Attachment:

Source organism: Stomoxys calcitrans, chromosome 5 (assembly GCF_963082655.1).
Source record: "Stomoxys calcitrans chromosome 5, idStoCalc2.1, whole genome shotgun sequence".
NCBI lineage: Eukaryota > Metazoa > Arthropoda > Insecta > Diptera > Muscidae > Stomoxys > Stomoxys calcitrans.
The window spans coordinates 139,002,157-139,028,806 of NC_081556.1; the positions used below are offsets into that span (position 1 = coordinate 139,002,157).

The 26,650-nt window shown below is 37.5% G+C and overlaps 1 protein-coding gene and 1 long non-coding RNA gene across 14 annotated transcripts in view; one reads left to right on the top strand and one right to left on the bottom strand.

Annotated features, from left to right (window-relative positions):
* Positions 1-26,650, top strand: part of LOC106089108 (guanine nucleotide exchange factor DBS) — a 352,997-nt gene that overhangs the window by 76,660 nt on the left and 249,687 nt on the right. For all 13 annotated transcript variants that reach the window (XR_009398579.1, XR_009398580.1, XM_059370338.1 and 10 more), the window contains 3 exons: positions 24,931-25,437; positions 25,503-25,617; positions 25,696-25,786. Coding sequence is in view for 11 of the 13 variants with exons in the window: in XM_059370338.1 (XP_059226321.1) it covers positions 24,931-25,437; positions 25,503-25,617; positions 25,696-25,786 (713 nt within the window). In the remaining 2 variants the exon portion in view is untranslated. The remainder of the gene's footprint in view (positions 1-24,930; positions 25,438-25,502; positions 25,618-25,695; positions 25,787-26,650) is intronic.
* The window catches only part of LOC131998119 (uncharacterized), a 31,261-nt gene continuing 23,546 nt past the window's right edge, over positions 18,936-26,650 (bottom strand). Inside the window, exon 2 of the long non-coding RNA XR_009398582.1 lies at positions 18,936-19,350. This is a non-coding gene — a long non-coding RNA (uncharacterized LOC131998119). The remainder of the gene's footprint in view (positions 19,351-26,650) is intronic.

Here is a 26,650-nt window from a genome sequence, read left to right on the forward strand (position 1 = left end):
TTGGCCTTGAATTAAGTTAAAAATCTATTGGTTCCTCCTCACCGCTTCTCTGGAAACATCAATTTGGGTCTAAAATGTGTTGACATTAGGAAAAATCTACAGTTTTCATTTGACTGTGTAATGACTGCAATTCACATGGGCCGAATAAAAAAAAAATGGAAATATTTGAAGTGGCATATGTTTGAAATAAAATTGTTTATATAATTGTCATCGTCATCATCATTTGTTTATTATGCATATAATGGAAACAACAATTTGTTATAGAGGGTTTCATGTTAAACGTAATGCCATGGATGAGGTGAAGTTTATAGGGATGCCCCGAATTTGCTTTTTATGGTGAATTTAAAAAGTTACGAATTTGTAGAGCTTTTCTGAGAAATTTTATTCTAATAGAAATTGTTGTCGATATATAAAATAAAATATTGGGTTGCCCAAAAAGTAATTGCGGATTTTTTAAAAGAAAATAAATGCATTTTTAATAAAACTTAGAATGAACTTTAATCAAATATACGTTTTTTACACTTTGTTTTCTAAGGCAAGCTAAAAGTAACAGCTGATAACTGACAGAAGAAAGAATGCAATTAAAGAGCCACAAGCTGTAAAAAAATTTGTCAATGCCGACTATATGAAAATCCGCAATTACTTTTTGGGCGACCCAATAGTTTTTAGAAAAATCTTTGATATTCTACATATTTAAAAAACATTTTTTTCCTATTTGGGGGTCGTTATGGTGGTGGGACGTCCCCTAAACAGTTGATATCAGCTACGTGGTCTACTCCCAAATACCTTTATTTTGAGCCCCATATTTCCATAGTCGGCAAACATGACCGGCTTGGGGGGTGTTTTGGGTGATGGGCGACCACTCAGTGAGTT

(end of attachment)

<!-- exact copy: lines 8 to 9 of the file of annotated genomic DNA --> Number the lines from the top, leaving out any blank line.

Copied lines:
* The window catches only part of LOC131998119 (uncharacterized), a 31,261-nt gene continuing 23,546 nt past the window's right edge, over positions 18,936-26,650 (bottom strand). Inside the window, exon 2 of the long non-coding RNA XR_009398582.1 lies at positions 18,936-19,350. This is a non-coding gene — a long non-coding RNA (uncharacterized LOC131998119). The remainder of the gene's footprint in view (positions 19,351-26,650) is intronic.

Here is a 26,650-nt window from a genome sequence, read left to right on the forward strand (position 1 = left end):